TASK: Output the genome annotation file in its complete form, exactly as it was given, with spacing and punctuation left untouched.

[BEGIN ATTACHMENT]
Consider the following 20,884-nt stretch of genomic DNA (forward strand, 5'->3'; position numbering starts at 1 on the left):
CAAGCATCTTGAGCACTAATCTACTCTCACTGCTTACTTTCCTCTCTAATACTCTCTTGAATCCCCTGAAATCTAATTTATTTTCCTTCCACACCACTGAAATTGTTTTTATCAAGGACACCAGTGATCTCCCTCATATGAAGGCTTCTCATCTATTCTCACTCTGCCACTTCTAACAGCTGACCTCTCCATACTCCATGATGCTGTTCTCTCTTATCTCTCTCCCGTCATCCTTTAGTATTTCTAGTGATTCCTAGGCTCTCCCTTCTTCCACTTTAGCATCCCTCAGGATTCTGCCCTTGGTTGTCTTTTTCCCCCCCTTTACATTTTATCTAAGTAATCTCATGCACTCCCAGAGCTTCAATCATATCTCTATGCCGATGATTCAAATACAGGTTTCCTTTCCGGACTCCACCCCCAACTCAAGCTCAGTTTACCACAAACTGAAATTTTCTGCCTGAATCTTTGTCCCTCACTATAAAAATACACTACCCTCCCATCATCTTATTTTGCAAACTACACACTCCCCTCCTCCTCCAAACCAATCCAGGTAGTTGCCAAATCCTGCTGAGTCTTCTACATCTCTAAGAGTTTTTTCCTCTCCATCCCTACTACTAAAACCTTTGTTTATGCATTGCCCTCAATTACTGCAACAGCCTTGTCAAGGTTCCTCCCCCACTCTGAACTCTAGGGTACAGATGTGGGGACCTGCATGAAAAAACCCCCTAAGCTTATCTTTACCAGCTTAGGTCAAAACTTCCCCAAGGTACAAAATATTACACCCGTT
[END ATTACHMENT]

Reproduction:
Consider the following 20,884-nt stretch of genomic DNA (forward strand, 5'->3'; position numbering starts at 1 on the left):
CAAGCATCTTGAGCACTAATCTACTCTCACTGCTTACTTTCCTCTCTAATACTCTCTTGAATCCCCTGAAATCTAATTTATTTTCCTTCCACACCACTGAAATTGTTTTTATCAAGGACACCAGTGATCTCCCTCATATGAAGGCTTCTCATCTATTCTCACTCTGCCACTTCTAACAGCTGACCTCTCCATACTCCATGATGCTGTTCTCTCTTATCTCTCTCCCGTCATCCTTTAGTATTTCTAGTGATTCCTAGGCTCTCCCTTCTTCCACTTTAGCATCCCTCAGGATTCTGCCCTTGGTTGTCTTTTTCCCCCCCTTTACATTTTATCTAAGTAATCTCATGCACTCCCAGAGCTTCAATCATATCTCTATGCCGATGATTCAAATACAGGTTTCCTTTCCGGACTCCACCCCCAACTCAAGCTCAGTTTACCACAAACTGAAATTTTCTGCCTGAATCTTTGTCCCTCACTATAAAAATACACTACCCTCCCATCATCTTATTTTGCAAACTACACACTCCCCTCCTCCTCCAAACCAATCCAGGTAGTTGCCAAATCCTGCTGAGTCTTCTACATCTCTAAGAGTTTTTTCCTCTCCATCCCTACTACTAAAACCTTTGTTTATGCATTGCCCTCAATTACTGCAACAGCCTTGTCAAGGTTCCTCCCCCACTCTGAACTCTAGGGTACAGATGTGGGGACCTGCATGAAAAAACCCCCTAAGCTTATCTTTACCAGCTTAGGTCAAAACTTCCCCAAGGTACAAAATATTACACCCGTT